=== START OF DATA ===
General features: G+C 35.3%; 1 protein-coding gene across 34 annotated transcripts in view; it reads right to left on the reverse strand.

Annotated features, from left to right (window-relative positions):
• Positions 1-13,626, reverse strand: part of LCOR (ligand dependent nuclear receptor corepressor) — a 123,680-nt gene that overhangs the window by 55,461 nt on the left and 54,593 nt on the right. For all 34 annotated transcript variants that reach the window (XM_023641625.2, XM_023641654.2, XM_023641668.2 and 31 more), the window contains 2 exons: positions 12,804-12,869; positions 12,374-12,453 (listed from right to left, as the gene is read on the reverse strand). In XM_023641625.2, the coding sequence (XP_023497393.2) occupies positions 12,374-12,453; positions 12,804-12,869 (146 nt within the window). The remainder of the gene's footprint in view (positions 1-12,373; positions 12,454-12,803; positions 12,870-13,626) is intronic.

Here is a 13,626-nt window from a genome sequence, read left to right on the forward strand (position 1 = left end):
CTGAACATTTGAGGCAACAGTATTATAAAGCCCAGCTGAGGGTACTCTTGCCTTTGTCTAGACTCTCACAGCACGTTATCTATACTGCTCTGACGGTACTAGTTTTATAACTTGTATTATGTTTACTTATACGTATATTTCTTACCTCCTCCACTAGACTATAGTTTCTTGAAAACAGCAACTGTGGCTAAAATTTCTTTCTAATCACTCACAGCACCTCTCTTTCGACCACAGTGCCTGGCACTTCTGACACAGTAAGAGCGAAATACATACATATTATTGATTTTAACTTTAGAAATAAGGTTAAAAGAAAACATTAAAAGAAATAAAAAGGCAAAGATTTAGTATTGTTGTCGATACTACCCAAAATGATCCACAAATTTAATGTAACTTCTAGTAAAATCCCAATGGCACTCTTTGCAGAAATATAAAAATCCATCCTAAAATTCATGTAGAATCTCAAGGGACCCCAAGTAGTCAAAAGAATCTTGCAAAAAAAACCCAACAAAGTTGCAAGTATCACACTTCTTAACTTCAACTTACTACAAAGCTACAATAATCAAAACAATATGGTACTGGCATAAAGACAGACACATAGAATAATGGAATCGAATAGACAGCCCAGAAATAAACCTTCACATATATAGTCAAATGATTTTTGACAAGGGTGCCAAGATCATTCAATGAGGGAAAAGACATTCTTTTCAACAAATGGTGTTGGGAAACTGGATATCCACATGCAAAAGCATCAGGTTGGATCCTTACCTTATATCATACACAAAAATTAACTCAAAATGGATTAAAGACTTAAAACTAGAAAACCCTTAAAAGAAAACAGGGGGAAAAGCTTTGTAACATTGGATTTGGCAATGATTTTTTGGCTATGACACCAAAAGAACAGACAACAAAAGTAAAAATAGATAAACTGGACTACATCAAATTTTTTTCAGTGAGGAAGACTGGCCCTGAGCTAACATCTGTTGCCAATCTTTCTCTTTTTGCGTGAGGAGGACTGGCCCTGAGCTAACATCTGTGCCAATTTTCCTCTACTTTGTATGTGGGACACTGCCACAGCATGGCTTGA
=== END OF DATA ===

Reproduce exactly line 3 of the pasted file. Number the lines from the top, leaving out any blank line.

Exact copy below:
• Positions 1-13,626, reverse strand: part of LCOR (ligand dependent nuclear receptor corepressor) — a 123,680-nt gene that overhangs the window by 55,461 nt on the left and 54,593 nt on the right. For all 34 annotated transcript variants that reach the window (XM_023641625.2, XM_023641654.2, XM_023641668.2 and 31 more), the window contains 2 exons: positions 12,804-12,869; positions 12,374-12,453 (listed from right to left, as the gene is read on the reverse strand). In XM_023641625.2, the coding sequence (XP_023497393.2) occupies positions 12,374-12,453; positions 12,804-12,869 (146 nt within the window). The remainder of the gene's footprint in view (positions 1-12,373; positions 12,454-12,803; positions 12,870-13,626) is intronic.